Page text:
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When talking about the differences between scrum (or kanban) and agile development, the motor and steering wheel of a car can be a useful analogy.

When your team is working to write requirements, write code, test, and deploy releases of your software – they probably follow a development process like scrum or kanban to get work done.

This work can be thought of as the motor of the car that propels the software product forward, changing or adding new features to it.

However software companies sell products in a changing market – competitors can force us to change, customers can force us to change, and our own team members can discover information that forces us to change.

This is when the leadership of a software team especially need to trust their other team members to make changes.

Each time the team makes one of these changes to respond to unplanned events, they are being agile.

Being agile in software development is like using the steering wheel of the car.

When things change, the direction of the features needs to be turned so the “power” of the engine is focused on something different.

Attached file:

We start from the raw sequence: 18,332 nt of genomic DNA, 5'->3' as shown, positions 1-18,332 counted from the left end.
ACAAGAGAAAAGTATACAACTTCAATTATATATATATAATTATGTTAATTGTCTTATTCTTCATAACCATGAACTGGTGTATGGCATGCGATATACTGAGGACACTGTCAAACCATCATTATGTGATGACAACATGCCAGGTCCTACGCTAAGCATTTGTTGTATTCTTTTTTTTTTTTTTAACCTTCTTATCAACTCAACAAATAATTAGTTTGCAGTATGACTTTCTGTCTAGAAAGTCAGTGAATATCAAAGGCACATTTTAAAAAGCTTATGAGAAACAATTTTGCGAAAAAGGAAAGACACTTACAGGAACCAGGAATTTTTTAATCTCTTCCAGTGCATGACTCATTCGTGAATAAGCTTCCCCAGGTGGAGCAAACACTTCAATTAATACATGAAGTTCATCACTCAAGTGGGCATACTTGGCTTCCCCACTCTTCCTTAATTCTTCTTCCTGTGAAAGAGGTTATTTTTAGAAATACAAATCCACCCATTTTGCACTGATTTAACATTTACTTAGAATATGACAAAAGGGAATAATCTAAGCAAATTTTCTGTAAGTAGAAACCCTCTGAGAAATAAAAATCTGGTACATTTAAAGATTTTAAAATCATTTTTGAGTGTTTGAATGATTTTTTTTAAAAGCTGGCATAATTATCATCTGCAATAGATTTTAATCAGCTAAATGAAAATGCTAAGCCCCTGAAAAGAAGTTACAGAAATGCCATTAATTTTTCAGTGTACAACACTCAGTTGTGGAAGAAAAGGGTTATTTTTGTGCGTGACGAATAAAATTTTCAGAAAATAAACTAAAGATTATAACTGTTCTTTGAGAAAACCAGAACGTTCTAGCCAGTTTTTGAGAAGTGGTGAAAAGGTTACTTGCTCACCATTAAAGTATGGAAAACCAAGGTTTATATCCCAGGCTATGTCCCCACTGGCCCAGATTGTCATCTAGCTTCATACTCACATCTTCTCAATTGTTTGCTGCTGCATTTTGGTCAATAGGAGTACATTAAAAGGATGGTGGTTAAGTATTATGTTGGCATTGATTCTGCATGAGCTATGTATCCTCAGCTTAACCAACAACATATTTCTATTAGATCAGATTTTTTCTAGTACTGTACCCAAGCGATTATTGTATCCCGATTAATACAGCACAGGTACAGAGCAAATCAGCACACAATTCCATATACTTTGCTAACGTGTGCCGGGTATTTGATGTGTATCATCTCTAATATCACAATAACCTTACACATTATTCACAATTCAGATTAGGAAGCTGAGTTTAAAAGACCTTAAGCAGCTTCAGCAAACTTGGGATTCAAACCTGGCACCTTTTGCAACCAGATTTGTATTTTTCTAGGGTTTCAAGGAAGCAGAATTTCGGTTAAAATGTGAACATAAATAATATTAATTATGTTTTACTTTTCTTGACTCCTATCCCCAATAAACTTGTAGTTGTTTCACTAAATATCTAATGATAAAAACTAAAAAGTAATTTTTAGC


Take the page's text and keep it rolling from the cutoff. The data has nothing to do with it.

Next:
In software development, we steer the car by putting new product backlog items (or kanban tickets) at a high priority to make satisfying our customer paramount.

Customers won’t buy a software product when we’ve built everything WE think they want – but only what THEY accept.

In this episode, I share some thoughts around this analogy and how you might use it to ask this question next time you’re making a software development process decision:

Is this practice going to help, or hurt our team’s ability to ‘steer’ the car that is our software product’s queue of work to be done?

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